Microsoft’s Acquisition of Xamarin is Good News for C# Developers
Microsoft has closed the deal with cross-platform mobile software development specialist Xamarin to buy the company and their technology. It is expected for most of Xamarin's technological assets to be integrated into Microsoft, benefiting the developers.
The expected happened: Microsoft has decided to buy Xamarin. If this had happened 10 years ago, one could suspect Microsoft was trying to terminate with open source and cross-platform .NET, tightening the grip around Windows. But not today. Not with Microsoft’s actual position in the mobile space and under Satya Nadella’s leadership. Microsoft has come a long way in terms of embracing open source, open standards and openness in collaboration with other major players in the industry during the last several years. Xamarin’s acquisition complements this trend.
Scott Guthrie, Executive VP of Cloud and Enterprise at Microsoft, has outlined Microsoft’s plans for Xamarin. They want to give .NET developers the opportunity to reach, beside Windows, the major mobile platforms: iOS and Android. It is all meant to provide the “best experiences to all developers, on any device, with powerful tools, an open platform and a global cloud.”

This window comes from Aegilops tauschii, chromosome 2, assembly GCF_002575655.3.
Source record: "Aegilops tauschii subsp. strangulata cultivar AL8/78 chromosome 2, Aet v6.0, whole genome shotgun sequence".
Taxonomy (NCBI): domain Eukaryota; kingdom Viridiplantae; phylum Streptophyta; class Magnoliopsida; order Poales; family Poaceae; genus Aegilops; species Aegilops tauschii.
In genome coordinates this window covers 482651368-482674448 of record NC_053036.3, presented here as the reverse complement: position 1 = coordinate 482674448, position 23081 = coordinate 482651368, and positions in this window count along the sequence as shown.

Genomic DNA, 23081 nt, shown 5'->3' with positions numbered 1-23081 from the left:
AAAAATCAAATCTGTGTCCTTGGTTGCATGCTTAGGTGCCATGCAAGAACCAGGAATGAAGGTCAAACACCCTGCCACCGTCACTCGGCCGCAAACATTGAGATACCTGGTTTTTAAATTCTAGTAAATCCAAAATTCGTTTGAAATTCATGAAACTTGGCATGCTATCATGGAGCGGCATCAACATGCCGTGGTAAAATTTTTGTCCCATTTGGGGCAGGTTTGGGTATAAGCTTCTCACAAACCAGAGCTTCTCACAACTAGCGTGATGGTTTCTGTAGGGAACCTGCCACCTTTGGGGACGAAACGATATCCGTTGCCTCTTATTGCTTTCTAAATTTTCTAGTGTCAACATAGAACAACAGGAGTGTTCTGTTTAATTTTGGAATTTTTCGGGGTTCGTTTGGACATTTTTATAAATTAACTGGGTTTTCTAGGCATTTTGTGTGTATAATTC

What does Xamarin have to offer? First of all is the cross-platform .NET solution for iOS, Android, Windows and Mac. Developers will now be able to write C# code that translates into native code for all these platforms. This is the vision behind the Universal Windows Platform taken a step further towards other platforms. This strengthens Microsoft’s strategy as a major player in the cloud industry with C# and Visual Studio as fundamental pillars. Most mobile applications need a back-end in the cloud, and one optimized for C# and integrated with Visual Studio will be waiting for them on Azure.
Second is the Xamarin Studio. While its maintenance may continue for a while, it is quite likely that most of its underlying technology will be integrated into Visual Studio. Same for Xamarin.Forms. Xamarin Test Cloud will probably be integrated into Microsoft Azure, and Xamarin Insights into Visual Studio Application Insights. The future of Xamarin University seems uncertain to us. Most of the help documentation will be most likely included into MSDN.
Xamarin also brings in over 15,000 customers, over 1.3M unique developers, and “tens of millions of dollars in annual revenue,” according to Nat Friedman, CEO and co-founder of Xamarin.
What does this acquisition mean to developers? One of the issues with Xamarin adoption was cost. .NET developers already had to invest in Visual Studio tools, and using Xamarin Studio meant additional costs. Now, they will have all of that through Visual Studio. It remains to see if Microsoft will create special editions of Visual Studio for cross-platform development with higher license costs. Also, it will be interesting to see if the Community Edition will include the full Xamarin technology or just the Starter edition as it does now.
Re: Microsoft Strategy
C# is bad if no ide. They will kill monodevelop. VS is windows only. They will allow write portables in VS. Then will kill this feature.
Miguel still on the team?
Re: Miguel still on the team?